Today is Good Friday, a deeply religious day for many. I grew up attending a strict private school that leased from a church. Sadly, the school is gone, though the church (built 1909-1914) still stands. Once a day, we silently marched into the hallowed temple that had exquisite stained glass windows.
On day one of the school year, we were issued strict instructions on how to enter, sit and depart the sacred cathedral. For 30 minutes we sang, prayed, meditated and listened to the Vice Principal, who taught us religion. We could raise our hand, at the end of the service, asking questions. Besides studying Christianity, we also briefly studied other religions because our small school populace included a diverse group, referred to as interdenominational.
One influential lesson that clearly sticks out in my mind; we were taught not to hate others, because their religious beliefs, were far different than the ones we chose.
How I wish that lesson was taught worldwide, to everyone.
It's pouring down rain here on Hartwell Lake, but that hasn't deterred nearly two dozen boat launchings, that began at sunup. Not that I've seen the sun, I guess you could call it a cloud-up.
At 58 degrees, I am chilly, with my ceramic electric heater keeping my feet toasty warm as I write. My little puppy is still in bed, all curled up in a tiny ball. He sleeps in, after I arise. I guess puppy playing really drains him out.
If you live in an RV with a propane-only furnace, I highly recommend an electric ceramic heater as an alternative. Being that electricity is included where I workcamp and propane is not, well the savings are obvious. Since it's just me alone, I can move the heater around to where ever I am in the motorhome, though it puts out a tremendous amount of heat, what with the two settings of 800 and 1500 watts. I chose my particular ceramic heater because of its trim size and budget friendly price.
Previously, I had bought an oil-filled portable radiator. It was heavy and bulky, a bit slow to warm up, though rather nice, one it did warm things up. The casters fought with my awful carpet I had at the time (since removed and replaced with vinyl tile). No matter where I put it in my tiny mini- motorhome, it was in the way. Except in the shower stall.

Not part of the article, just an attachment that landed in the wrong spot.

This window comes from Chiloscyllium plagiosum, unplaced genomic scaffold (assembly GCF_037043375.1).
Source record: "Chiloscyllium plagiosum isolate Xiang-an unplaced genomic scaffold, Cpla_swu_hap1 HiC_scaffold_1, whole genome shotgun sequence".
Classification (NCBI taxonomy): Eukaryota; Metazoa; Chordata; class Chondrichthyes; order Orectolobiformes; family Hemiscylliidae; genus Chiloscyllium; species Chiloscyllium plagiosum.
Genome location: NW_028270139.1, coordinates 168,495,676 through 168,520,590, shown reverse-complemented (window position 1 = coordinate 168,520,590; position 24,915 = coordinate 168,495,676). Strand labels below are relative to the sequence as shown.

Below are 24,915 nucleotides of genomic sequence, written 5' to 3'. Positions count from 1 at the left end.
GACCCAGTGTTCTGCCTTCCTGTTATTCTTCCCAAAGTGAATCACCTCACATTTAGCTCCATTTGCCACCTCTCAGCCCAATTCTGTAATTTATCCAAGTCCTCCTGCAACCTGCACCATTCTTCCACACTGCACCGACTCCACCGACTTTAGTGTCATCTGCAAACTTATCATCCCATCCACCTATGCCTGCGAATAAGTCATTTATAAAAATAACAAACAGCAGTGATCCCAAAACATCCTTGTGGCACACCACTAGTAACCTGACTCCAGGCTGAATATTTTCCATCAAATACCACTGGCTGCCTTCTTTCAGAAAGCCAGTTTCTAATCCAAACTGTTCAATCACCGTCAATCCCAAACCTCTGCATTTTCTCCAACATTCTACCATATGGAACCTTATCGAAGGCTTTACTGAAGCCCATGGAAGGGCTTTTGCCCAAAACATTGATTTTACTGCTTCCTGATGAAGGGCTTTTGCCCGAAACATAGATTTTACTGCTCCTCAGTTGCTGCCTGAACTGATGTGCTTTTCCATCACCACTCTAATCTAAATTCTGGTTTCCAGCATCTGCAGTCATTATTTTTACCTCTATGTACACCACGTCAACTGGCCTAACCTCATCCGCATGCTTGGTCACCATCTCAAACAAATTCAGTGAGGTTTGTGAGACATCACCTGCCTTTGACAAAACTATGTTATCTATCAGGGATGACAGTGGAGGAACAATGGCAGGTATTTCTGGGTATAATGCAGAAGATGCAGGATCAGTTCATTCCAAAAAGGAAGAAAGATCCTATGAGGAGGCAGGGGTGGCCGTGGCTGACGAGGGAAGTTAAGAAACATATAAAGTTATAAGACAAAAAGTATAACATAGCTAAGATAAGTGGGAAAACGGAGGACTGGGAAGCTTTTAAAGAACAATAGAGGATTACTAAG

Many cold nights and days, , I simply put it in the open shower stall to run, as that was closer to my bedroom. Of course this was ridiculously dangerous, if I had a plumbing malfunction, *ZAP*.
When I first bought my motorhome, I was way too sick to travel or move, so it sat in my friend's driveway while I wasted away, dreaming about life on the road. When I did finally gather up the strength to move along, I left the heavy radiator behind, with my friend.
Then I discovered what a propane hog, my furnace is, whether it's my particular model, or if everyone has this problem, I don't know. But whenever I was chilly, turning on the furnace, meant literally watching the propane tank drain rapidly. I read an RV forum posting, where someone said they went camping for a weekend, with full propane tanks and it was cold. They ran the hot water heater fulltime, the furnace fulltime, and cooked on the propane stove. Before the weekend was up, they were out of propane. That sure scared me!
I still have propane hot water, though I want to save up for the electric conversion kit. As it is now, I only turn on the hot water about once a day, do all my dishes, take a shower, then turn it back off. The electric conversion kit would enable me to still use the propane when desired, but have electric hot water when plugged into outside electricity. That would mean having hot water 24 hours a day. WOW, wouldn't that be heaven on earth.
It's now 10:30am, still overcast and drippy, though not officially raining. Puppy is STILL in bed, though he is awake and looking out the window now. He looks oh so depressed, when it rains. Even though it's warmed up to 61F degrees outside, I will have to bundle him up in one of his tiny sweaters or coats, to prevent him from shaking and shivering.
Ditto for me!
Ditto for me!